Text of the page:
Vescovo retired as a Navy commander in 2013, and by 2017, became the 12th American to complete the Explorer's Grand Slam. Only 66 people in the world have scaled the tallest mountain on each continent and skied to the North and South poles, according to a list kept by Vanessa O'Brien, the first woman to complete the challenge.

He soon recognized the only place left to explore was beneath the surface.


The Limiting Factor

Vescovo turned to veteran ocean explorer Rob McCallum for guidance. McCallum's EYOS Expeditions has led dives to the Titanic wreckage and coordinated Canadian filmmaker James Cameron's famed 2012 dive to the bottom of the Challenger Deep.

Vescovo and the team believe they can go deeper than Cameron, whose dive to 35,756 feet is the current deepest known portion of the ocean in the Mariana Trench.

The team that became the Five Deeps Expedition decided to outfit a vessel that not only could take Vescovo to record depths but also could be reused for future scientific and commercial endeavors.

Enter Triton Submersibles co-founder Patrick Lahey, who's been designing submersibles for years and who's dreamed most of his life of building one capable of diving to full ocean depth. Five Deeps was his opportunity to prove the reliability of Triton's greatest work to date — a sub nicknamed the Limiting Factor.

Vescovo poured $48 million of his money into the submersible and accompanying ship. McCallum has referred to the submersible as the "most significant vehicle since the Apollo 11."

"People talk a good game," McCallum said, "but Vescovo is actually walking the talk. And he's not just doing so as a wealthy businessman who's going out there for a thrill."

In McCallum's line of work, the word "adventure" is frowned upon. He prefers the term expedition to properly capture the energy of discovery and logistical planning that accompany his ventures.

McCallum described Vescovo as not just a thrill seeker but a genuine explorer with an analytical mind.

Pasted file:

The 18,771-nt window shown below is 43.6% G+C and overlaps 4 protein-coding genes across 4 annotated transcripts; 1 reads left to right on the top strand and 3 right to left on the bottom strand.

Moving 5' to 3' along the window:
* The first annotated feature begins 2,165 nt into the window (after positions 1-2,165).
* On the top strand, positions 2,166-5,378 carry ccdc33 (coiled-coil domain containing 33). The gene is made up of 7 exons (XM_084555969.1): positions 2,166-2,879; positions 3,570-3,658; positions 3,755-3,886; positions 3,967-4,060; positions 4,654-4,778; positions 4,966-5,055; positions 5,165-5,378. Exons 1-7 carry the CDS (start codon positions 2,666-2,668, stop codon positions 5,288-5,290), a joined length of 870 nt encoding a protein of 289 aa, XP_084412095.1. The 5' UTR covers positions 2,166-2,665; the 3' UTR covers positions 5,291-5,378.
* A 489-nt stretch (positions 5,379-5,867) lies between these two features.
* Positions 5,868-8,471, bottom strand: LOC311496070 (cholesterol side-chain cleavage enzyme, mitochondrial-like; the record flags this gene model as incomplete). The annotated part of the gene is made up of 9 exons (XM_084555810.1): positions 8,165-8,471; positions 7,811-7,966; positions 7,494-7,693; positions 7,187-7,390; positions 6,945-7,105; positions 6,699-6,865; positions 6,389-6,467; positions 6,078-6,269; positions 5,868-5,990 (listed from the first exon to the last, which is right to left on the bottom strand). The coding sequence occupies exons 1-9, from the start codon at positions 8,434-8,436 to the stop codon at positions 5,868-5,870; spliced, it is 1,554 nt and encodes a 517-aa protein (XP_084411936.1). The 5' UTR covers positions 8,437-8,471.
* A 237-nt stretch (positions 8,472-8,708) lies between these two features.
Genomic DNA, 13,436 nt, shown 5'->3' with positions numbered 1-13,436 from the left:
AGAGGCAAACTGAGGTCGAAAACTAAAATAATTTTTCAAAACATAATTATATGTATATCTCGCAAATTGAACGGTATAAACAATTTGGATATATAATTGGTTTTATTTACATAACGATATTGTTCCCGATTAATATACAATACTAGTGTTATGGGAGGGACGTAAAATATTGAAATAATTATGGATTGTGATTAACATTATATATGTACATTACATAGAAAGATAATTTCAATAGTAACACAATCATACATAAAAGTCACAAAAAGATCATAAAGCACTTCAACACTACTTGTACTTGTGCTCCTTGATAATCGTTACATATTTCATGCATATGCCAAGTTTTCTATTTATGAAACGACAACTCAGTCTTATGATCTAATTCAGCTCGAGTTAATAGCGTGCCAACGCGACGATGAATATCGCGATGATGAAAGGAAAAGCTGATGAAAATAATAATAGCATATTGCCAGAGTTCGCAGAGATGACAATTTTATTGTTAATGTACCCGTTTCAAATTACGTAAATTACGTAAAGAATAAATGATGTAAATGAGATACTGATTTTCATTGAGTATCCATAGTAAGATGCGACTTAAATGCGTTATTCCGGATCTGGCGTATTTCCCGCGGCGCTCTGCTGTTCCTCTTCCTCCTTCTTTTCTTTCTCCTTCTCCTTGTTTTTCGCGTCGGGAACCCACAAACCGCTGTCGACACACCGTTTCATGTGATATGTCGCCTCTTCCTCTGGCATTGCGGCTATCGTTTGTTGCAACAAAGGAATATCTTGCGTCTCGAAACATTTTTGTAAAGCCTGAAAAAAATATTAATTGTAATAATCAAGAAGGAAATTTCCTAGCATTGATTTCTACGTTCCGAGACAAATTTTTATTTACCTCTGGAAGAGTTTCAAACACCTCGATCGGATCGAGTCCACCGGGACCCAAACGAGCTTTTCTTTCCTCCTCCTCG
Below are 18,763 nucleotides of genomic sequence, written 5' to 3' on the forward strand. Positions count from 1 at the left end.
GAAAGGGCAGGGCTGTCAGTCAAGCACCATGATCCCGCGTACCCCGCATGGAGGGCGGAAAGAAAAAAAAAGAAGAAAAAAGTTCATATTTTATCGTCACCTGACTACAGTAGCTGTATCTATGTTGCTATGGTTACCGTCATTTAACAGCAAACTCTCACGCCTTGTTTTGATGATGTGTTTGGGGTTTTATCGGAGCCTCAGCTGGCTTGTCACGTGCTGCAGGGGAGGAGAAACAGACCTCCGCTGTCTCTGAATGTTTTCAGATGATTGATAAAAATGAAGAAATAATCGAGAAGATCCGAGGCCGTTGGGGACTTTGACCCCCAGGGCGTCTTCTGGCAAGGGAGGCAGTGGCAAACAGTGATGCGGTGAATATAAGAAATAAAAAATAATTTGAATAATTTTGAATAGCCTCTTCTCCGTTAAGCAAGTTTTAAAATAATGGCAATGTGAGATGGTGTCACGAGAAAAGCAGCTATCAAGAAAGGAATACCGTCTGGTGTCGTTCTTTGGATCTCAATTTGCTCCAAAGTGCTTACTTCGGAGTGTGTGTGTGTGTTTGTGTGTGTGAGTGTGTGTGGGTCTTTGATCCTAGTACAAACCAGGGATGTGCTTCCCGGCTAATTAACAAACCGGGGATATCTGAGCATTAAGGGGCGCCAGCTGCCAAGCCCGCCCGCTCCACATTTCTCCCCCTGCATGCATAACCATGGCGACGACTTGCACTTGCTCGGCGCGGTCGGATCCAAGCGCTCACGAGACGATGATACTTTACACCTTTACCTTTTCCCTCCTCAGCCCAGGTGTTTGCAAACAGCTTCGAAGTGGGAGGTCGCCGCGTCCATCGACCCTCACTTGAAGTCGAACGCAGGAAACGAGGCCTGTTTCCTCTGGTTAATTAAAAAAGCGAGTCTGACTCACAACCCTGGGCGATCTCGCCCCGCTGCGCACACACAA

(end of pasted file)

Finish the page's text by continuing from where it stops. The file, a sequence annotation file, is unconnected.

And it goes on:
They eventually agreed on goals for the mission — complete five dives, collect never-before-seen biological samples from the ocean floor, map its deepest points and fine-tune the capabilities of Triton's submersible along the way. More than 80 percent of the Earth's oceans are unmapped and unexplored, according to the National Oceanic and Atmospheric Association.

Even though the submersible industry has advanced since Cameron's highly publicized 2012 dive, a number of parts for the Limiting Factor had to be invented or upgraded from existing technology to go deeper.

Intense pressure makes deep sea environments nearly uninhabitable for most sea life and highly dangerous for humans. As the Limiting Factor descends, its several inch thick cone-shaped glass windows can compress as much as a quarter of an inch due to the atmospheric pressure.

Vescovo is kept safe by a titanium hull surrounded by an advanced, syntactic foam that controls the submersible's buoyancy. Previous deep diving submersibles, with the exception of Cameron's, used gasoline because it weighs less than water.

It also can be difficult at depth to transmit the frequencies needed for Vescovo to talk to the captain and other team members on the research ship. He's lost communication with his team during dives before, only to learn later they could hear him the entire time despite radio silence on his end.

But Vescovo said he isn't as concerned with the dive safety as he was when he climbed portions of Mt. Everest. To him, fear can be overcome by training the brain to focus on rational risk calculations.

Into the deep

With dives completed in the Atlantic, Antarctic and Indian oceans, the crew has already set new world records, mapped portions of the ocean floor for the first time and observed never-seen-before species like a recently observed bottom-dwelling, jelly-like creature known as an Ascidian.

Now, the Challenger Deep awaits.

Located at the bottom of the Mariana Trench in the western Pacific Ocean just south of Guam, only two manned submersibles in history have made it that far down. The Trieste dove to 35,797 feet in 1960, and James Cameron hit a slightly shallower point in the trench at 35,756 feet in 2012.

Vescovo's team plans to go deeper. It thinks it has identified a spot that could take the expedition to 35,859 feet. Vescovo will be joined on the dive by submarine creator Lahey and legendary explorer Don Walsh, who piloted the Trieste, which still holds the record for the deepest manned dive — for now.

Lahey describes the dive as the pinnacle of his career.

"If I were given the choice between going to space or going to the bottom of the ocean, I mean the bottom of the ocean would win every time," Lahey said.